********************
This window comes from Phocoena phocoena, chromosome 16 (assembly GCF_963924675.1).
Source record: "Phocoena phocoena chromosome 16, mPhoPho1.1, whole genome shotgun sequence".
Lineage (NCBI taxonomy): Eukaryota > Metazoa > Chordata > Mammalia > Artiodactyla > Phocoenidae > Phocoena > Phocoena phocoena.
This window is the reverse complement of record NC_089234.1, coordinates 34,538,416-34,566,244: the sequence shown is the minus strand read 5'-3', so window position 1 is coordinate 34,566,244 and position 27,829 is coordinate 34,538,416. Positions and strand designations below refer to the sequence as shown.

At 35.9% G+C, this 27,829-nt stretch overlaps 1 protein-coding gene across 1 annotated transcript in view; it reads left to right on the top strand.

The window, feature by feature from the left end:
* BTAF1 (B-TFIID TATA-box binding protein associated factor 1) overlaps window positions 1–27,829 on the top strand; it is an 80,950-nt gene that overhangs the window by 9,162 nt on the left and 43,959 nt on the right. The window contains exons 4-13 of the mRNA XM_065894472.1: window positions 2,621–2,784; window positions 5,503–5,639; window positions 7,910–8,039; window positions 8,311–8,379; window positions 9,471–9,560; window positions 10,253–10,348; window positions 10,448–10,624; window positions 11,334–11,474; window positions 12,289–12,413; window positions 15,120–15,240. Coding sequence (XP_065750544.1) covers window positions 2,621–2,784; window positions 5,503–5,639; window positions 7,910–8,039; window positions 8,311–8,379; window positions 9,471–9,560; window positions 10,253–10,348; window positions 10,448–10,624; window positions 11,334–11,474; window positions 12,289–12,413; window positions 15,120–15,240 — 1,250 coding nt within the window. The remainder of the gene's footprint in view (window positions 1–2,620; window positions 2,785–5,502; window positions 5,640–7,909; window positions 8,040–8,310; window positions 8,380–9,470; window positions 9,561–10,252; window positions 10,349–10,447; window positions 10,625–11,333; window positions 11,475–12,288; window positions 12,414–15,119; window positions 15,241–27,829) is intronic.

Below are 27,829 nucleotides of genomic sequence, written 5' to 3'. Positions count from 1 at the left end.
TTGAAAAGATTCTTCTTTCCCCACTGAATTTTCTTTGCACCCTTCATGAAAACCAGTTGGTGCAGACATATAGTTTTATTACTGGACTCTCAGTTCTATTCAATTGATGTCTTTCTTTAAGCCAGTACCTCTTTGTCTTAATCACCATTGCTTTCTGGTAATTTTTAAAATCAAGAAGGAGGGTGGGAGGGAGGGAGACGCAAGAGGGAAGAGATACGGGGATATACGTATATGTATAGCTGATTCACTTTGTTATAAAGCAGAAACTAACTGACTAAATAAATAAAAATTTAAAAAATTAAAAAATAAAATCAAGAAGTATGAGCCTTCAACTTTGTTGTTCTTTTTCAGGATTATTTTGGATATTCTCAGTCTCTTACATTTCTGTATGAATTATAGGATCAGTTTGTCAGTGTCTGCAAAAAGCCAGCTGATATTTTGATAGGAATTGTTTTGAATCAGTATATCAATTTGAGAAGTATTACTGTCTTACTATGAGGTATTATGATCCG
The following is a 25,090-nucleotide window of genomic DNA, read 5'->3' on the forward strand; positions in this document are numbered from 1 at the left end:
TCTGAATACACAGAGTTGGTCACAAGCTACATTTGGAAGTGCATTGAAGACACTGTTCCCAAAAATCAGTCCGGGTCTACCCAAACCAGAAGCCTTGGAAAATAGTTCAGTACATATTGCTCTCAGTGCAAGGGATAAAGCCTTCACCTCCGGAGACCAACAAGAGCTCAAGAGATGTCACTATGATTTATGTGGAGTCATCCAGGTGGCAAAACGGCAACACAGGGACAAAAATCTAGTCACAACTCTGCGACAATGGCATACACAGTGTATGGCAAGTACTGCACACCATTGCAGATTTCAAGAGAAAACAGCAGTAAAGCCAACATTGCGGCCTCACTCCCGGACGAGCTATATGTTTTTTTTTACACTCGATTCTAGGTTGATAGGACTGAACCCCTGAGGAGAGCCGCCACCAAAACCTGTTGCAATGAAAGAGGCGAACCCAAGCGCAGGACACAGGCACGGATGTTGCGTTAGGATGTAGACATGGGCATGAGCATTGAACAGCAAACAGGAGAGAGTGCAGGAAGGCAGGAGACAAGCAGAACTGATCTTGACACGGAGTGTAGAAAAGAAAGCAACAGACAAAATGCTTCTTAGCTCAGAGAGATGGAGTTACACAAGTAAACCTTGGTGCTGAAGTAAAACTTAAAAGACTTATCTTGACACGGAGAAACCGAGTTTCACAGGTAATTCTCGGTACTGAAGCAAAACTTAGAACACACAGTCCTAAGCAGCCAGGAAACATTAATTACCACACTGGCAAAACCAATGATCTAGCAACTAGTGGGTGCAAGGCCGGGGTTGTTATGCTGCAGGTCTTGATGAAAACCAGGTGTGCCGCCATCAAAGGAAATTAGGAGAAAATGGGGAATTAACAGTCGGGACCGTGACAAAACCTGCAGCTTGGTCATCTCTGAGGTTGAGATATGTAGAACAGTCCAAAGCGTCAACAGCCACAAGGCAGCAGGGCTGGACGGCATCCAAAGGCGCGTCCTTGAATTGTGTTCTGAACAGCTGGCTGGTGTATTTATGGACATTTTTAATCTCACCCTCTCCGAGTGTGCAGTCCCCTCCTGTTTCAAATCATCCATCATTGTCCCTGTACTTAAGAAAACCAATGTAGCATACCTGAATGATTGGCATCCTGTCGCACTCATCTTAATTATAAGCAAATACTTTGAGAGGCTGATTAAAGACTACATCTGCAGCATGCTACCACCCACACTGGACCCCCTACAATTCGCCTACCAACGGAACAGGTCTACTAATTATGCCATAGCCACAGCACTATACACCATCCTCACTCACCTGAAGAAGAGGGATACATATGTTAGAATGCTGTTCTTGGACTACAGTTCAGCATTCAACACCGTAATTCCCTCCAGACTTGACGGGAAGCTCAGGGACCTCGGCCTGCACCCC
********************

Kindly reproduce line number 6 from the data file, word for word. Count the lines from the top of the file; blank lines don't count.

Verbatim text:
The window, feature by feature from the left end: